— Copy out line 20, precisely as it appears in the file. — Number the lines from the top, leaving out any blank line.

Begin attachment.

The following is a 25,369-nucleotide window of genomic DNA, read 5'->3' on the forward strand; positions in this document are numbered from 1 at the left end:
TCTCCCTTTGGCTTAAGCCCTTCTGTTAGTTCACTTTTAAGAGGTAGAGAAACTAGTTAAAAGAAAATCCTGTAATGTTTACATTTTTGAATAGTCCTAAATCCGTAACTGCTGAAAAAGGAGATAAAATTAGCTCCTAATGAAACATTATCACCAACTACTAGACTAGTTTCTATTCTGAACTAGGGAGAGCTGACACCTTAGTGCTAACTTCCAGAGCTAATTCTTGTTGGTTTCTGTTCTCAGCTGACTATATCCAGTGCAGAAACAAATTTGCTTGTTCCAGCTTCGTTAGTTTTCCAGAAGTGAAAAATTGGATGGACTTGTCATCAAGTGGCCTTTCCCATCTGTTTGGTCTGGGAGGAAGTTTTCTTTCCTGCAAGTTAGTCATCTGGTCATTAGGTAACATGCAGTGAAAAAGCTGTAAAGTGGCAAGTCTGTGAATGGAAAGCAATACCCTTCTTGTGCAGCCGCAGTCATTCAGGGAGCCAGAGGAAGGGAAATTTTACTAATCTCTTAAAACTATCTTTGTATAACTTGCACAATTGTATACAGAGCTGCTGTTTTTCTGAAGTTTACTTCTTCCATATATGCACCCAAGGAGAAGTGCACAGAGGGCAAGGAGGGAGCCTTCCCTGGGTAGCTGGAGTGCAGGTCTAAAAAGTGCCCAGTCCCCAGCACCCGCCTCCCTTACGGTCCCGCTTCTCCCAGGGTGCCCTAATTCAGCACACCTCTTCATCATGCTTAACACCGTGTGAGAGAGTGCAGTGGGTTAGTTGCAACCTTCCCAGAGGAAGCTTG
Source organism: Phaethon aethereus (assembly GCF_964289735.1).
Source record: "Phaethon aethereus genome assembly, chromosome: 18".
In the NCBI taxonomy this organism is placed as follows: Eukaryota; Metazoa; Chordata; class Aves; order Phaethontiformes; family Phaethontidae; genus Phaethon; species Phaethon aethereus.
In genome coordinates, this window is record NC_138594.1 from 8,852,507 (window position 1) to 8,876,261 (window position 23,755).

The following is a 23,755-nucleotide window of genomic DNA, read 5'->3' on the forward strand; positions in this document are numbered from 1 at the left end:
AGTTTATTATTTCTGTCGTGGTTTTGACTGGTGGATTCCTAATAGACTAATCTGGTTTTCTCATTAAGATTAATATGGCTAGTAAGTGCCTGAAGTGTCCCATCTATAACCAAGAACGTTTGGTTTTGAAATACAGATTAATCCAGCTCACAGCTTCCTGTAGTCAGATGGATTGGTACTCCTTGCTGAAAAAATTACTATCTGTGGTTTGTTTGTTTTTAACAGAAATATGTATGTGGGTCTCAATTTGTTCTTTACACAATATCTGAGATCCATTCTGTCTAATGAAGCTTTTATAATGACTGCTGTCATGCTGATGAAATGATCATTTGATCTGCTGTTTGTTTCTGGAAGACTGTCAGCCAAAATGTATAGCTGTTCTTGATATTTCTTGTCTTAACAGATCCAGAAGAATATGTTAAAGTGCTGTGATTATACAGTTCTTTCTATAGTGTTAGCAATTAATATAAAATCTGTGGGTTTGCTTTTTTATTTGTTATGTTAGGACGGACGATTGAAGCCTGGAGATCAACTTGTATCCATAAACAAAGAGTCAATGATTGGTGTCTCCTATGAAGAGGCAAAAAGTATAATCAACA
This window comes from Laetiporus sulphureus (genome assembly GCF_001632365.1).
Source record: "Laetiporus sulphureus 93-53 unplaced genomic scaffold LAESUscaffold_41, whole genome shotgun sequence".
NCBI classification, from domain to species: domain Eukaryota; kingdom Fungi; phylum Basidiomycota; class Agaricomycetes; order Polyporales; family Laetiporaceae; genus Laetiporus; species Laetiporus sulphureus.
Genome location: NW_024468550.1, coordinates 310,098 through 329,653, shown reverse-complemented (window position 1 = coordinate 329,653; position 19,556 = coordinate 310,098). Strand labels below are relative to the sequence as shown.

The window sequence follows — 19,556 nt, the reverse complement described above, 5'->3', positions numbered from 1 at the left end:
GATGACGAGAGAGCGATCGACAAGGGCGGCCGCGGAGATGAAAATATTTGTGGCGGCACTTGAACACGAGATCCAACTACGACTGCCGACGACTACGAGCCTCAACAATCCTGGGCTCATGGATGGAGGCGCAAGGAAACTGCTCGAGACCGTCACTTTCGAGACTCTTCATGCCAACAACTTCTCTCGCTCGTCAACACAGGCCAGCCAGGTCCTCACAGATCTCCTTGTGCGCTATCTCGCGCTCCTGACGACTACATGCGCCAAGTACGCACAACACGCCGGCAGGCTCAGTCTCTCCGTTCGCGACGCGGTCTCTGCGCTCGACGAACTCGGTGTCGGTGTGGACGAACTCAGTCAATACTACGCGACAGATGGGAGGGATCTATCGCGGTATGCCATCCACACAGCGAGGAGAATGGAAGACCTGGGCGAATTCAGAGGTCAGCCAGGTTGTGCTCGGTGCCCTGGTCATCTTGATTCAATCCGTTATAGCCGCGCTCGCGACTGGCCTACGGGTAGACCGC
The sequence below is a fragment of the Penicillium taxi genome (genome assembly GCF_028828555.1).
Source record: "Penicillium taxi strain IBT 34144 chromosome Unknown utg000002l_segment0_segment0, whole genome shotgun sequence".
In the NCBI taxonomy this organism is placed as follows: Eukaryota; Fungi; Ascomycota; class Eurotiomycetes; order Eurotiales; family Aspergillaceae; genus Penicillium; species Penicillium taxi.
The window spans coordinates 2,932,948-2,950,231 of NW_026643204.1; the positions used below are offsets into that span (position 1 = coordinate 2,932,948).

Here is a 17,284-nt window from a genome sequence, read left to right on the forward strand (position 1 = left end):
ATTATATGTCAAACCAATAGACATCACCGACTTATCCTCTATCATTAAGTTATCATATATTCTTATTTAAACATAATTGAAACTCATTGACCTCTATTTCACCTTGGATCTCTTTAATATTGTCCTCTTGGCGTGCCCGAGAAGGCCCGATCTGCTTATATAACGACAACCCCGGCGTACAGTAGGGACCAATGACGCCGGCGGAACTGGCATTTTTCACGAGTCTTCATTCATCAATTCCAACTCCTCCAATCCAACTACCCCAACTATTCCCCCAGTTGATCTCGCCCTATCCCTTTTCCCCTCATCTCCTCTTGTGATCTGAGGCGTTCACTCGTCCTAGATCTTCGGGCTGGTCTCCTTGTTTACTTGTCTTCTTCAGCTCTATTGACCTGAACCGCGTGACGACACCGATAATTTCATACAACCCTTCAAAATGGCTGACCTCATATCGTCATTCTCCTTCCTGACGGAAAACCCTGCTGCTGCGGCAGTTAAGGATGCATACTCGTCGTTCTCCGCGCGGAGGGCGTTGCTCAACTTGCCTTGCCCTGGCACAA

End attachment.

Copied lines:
ATTATATGTCAAACCAATAGACATCACCGACTTATCCTCTATCATTAAGTTATCATATATTCTTATTTAAACATAATTGAAACTCATTGACCTCTATTTCACCTTGGATCTCTTTAATATTGTCCTCTTGGCGTGCCCGAGAAGGCCCGATCTGCTTATATAACGACAACCCCGGCGTACAGTAGGGACCAATGACGCCGGCGGAACTGGCATTTTTCACGAGTCTTCATTCATCAATTCCAACTCCTCCAATCCAACTACCCCAACTATTCCCCCAGTTGATCTCGCCCTATCCCTTTTCCCCTCATCTCCTCTTGTGATCTGAGGCGTTCACTCGTCCTAGATCTTCGGGCTGGTCTCCTTGTTTACTTGTCTTCTTCAGCTCTATTGACCTGAACCGCGTGACGACACCGATAATTTCATACAACCCTTCAAAATGGCTGACCTCATATCGTCATTCTCCTTCCTGACGGAAAACCCTGCTGCTGCGGCAGTTAAGGATGCATACTCGTCGTTCTCCGCGCGGAGGGCGTTGCTCAACTTGCCTTGCCCTGGCACAA